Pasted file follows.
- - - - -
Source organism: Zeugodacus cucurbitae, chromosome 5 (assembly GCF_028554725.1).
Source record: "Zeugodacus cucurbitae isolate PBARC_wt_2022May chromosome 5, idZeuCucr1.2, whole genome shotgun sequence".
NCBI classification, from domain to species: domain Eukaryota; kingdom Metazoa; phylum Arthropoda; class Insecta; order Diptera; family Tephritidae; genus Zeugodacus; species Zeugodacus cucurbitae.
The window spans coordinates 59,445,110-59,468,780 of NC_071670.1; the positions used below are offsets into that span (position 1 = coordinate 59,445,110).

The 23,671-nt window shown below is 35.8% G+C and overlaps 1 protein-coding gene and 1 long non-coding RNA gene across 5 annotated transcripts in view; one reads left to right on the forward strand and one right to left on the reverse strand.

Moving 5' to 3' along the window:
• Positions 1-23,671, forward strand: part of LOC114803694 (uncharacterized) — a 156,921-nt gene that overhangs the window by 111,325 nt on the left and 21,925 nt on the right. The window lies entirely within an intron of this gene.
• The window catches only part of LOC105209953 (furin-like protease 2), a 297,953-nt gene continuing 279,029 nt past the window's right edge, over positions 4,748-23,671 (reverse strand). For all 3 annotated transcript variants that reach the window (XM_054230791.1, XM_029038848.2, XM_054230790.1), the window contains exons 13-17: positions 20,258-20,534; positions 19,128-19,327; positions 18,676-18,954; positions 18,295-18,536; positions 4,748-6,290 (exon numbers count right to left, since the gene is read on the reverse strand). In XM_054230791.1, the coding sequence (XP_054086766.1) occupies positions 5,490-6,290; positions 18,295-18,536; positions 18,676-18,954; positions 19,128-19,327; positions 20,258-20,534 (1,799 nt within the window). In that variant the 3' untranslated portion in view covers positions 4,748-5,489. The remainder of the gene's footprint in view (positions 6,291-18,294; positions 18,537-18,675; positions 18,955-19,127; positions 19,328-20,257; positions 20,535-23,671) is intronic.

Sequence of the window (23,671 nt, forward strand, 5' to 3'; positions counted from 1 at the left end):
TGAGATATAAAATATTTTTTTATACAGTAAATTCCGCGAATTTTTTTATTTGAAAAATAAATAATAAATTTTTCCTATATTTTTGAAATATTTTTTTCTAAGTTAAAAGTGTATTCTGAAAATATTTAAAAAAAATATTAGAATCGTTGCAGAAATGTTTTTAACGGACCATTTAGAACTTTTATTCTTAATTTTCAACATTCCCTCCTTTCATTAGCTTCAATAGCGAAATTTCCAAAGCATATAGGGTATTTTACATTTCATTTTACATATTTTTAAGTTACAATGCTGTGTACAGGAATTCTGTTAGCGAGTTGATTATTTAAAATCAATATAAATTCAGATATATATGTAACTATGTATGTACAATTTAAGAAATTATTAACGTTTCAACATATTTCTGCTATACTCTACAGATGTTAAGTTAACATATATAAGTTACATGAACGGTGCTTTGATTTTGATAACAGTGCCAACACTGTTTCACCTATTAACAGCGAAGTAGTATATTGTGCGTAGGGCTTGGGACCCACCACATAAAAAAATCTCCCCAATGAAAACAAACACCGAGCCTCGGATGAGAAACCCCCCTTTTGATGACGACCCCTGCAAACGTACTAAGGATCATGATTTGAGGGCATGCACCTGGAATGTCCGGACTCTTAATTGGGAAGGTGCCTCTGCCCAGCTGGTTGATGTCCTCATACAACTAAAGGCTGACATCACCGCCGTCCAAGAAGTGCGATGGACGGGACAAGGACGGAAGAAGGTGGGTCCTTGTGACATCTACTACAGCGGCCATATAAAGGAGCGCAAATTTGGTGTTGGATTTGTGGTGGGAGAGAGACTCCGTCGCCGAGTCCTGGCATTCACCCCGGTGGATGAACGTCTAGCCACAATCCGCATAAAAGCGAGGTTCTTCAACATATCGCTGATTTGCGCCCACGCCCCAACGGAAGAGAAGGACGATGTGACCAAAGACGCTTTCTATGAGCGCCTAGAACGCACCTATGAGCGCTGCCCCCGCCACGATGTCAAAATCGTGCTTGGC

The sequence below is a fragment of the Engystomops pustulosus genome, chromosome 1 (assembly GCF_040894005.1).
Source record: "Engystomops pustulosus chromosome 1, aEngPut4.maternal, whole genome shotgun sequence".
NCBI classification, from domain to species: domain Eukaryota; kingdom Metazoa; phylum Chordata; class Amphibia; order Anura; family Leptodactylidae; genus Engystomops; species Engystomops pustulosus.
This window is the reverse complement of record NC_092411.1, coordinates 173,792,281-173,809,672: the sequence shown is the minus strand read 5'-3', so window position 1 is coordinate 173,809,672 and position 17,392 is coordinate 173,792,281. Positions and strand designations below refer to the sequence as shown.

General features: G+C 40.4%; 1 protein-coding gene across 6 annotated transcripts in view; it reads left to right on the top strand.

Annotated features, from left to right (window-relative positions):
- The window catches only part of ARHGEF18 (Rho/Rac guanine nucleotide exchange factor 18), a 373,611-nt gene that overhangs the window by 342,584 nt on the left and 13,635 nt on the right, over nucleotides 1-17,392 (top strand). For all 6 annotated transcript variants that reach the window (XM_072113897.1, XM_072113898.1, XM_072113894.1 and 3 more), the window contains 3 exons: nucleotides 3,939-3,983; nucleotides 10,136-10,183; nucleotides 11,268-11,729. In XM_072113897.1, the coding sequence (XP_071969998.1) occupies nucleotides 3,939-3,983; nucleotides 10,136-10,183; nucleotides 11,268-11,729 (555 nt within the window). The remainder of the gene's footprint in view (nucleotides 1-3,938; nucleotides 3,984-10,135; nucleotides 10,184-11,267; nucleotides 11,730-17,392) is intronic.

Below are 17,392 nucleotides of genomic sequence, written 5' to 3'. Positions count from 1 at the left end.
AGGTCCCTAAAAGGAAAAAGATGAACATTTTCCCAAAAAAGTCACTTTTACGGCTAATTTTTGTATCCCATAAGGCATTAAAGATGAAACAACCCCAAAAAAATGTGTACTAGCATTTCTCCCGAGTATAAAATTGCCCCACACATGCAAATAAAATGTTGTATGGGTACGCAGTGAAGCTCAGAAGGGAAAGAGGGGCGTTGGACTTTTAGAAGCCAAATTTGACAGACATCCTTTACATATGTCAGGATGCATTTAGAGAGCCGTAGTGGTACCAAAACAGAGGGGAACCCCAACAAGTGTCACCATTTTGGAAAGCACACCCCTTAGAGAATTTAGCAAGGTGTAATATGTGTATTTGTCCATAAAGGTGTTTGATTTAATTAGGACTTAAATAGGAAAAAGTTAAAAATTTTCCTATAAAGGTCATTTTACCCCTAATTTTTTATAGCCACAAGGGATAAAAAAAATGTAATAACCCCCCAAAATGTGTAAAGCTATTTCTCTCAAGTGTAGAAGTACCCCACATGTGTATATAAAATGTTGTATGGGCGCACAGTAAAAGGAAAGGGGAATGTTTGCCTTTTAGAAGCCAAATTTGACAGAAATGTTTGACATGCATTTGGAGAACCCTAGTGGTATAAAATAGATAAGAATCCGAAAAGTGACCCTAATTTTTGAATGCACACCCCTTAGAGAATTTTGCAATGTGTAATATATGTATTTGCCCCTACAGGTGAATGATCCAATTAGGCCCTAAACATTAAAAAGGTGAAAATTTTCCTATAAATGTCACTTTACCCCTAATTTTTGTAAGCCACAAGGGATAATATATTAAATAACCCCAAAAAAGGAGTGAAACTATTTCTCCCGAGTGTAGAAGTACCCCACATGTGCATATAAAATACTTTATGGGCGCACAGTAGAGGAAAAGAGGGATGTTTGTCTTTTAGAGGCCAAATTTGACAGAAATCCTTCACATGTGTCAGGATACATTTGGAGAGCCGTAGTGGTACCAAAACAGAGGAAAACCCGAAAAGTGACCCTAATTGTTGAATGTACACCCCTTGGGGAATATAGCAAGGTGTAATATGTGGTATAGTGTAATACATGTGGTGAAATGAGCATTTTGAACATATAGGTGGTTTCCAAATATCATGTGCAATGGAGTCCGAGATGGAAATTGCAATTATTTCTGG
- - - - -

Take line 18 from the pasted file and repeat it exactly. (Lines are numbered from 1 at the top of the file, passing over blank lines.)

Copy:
Below are 17,392 nucleotides of genomic sequence, written 5' to 3'. Positions count from 1 at the left end.